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Saturday, August 30, 2008


Our second port-of-call on our Panama Canal cruise is Cartegena, Columbia, a very intriguing city. This is the first year it is a stopping point for cruise ships, and indeed, there will be only one more ship entering this harbor this season. As with Northern Ireland, Colombia was considered far too dangerous for a stop, and so Columbians are still developing ways to handle cruise ship tourists. That is a massive undertaking. Cartegena is a beautiful city, a glorious mixture of old and new—and also of old and new world. We’ve booked an onshore excursion here. Its title offers something very new and different: Mangrove Tunnels & “Old City” Stroll.

Colombia is our first venture into South America, so right away that’s cool. But “cool” is not a word easily used in Cartegnea. We are only 12° from the Equator. The temperature at 9:00 AM is already in the mid 80s, and the humidity is hovering around 70%. No wonder we are warned to bring plenty of sunscreen and water on this tour. Despite the oppressive heat, the day is beautiful and the sky is a rich blue.

Our tour bus, thankfully air conditioned, takes us along the coast on the packed sand road past fishing huts, dwellings that can only be described as hovels but also past some nice residential neighborhoods. On the beaches, swimmers sit under cabana-type structures as safeguard from the sun. In fact as we drive past the one remaining wall of this once-walled city, there are people sitting in all the cannon holes where the stones offer a bit of cool space. We pass fishermen carrying their nets and children playing in the sand. Our guide, Raphael, speaking adequate English, points out many of the sights along the way.

Upon our arrival at the Mangrove area in the eastern part of Cartagena, we board canoes built for four passengers and the Columbian poler. Mangroves are trees that grow in the water, their reaching roots forming beautiful patterns at their bases and their leaves, green and fluttering reflect in the water and form a green canopy overhead. I’ve never been in this kind of environment before. Off we go, a long procession of canoes and polers in their yellow or green shirts and orange baseball caps.
The lake is shallow, and all along our route, small, poor children stand begging or seeking to sell us seashells for $1.00. Very sad.

The mangrove tunnels are cut through the dense mangrove trees, so we wind around in a quiet, green coolness. We marvel at the density of the trees as we skim the water under this canopy of green leaves. It’s cool in here. Our polers maneuver through the narrow cuts, and everything takes on a green tint. We emerge from the mangroves to a large shallow lake, and after a bit, the polers turn the canoes around and we re-enter the mangrove forest for the ride back. This is a totally different world. What an experience!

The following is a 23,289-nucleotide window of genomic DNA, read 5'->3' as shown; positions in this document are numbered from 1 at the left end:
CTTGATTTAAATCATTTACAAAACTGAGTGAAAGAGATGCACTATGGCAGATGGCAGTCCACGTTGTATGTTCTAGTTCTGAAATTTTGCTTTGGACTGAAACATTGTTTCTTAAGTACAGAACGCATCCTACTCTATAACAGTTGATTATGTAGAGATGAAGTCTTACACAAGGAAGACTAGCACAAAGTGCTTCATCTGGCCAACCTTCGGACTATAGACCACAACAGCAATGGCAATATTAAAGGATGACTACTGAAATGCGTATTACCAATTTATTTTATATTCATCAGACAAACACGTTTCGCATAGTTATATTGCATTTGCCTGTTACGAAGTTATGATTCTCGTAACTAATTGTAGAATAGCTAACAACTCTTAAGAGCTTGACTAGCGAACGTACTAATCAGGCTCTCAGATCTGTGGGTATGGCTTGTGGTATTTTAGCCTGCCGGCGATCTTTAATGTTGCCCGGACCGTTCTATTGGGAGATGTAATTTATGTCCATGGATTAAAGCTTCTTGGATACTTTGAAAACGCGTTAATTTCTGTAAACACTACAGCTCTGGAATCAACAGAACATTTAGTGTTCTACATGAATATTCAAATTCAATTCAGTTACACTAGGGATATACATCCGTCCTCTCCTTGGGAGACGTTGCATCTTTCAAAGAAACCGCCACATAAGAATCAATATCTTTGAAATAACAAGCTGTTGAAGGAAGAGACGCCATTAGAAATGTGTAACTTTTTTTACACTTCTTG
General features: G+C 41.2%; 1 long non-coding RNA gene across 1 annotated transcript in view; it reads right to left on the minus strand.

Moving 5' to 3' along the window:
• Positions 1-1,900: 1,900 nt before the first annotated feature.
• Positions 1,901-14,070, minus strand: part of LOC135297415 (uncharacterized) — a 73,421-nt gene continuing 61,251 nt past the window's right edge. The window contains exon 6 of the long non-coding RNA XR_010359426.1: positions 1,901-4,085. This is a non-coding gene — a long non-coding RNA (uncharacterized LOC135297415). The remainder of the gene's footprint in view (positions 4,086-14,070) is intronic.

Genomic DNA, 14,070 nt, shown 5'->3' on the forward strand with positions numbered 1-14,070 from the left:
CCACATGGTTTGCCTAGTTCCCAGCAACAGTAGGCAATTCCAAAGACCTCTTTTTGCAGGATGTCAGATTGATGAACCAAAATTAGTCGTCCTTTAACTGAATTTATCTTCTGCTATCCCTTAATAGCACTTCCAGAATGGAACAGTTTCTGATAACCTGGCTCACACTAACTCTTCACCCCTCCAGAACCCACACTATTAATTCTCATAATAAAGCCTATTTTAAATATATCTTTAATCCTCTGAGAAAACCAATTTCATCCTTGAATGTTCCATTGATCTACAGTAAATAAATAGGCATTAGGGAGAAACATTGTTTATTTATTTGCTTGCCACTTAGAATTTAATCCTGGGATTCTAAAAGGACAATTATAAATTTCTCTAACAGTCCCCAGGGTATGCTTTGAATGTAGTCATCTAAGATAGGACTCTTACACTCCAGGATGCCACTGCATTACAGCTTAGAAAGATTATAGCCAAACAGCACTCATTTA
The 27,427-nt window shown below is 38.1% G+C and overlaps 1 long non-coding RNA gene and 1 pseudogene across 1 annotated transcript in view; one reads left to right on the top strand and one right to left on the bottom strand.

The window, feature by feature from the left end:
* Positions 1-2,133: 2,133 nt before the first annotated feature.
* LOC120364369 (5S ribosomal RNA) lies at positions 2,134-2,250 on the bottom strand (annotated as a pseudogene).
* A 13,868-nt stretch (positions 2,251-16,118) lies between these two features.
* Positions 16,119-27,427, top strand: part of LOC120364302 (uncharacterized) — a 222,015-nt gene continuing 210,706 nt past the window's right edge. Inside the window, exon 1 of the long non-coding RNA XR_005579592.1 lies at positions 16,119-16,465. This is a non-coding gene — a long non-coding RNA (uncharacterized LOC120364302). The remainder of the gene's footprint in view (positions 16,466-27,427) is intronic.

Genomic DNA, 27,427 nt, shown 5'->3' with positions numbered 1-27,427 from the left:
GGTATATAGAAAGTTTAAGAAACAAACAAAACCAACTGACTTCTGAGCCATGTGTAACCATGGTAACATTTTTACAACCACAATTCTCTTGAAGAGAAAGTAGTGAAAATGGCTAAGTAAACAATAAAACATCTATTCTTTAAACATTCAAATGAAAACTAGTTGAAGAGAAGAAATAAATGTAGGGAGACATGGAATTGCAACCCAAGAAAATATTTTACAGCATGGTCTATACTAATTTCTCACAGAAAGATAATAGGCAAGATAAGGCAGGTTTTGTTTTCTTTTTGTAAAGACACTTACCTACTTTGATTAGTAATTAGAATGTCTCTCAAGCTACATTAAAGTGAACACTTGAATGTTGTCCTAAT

This ride is a lovely bit of eco-tourism. We become part of nature and enter its private areas with minimal disturbance.

As our polers beach our canoes and help us back to dry land, we are greeted with freshly cut coconuts. Straws jut from the holes in their tops. Here for many of the cruisers is the first taste of coconut milk. We are also treated to a folkloric dance show, vibrant with enthusiastic movement. This is a lovely way to spend part of our day, but there is more to see in Cartagena.

After a bumpy ride back to the city, we take some time in the colorful shops filled with linens, dolls, and many native crafts.

Next is a walking tour of some important areas of the old walled city. Our guide, Raphael, works very hard to explain the history of some of the buildings, and it is most interesting to walk and admire the Spanish colonial architecture and the vivid colors. Some of the buildings are original, and some have been painstakingly restored.

Cartegena’s history involves pirate attacks and assaults by the British—Sir Francis Drake for instance, and so a 12 ft. wall taking 197 years to complete was built around the city. There were 23 bastions (guard towers) along the wall, and 16 still stand. It is a city that mixes the old and the new, and it struggles to find its way in an era of visitors and expansion. As we walk through the city we are barraged by street vendors who don’t want to take no for an answer. We also receive a “coin” at the end of the tour with a telephone number—a timeshare offering. Yes, definitely a mixture of the old and the new.

One aspect of the tour did make a remarkable impression. We were never without police or military escort. Two officers were in the mangroves with us, and although we had been advised to stay with the group when we walked through the city, at the rear of the group were two uniformed officers. Raphael at the front and the officers in the rear. We never felt unsafe, but the guards near us and the soldiers on the street give one pause. But let me reiterate, we never felt unsafe, and I am very happy that we had a chance to visit Cartegena and to explore a bit. It will be interesting to come back to see how their tourist industry develops.
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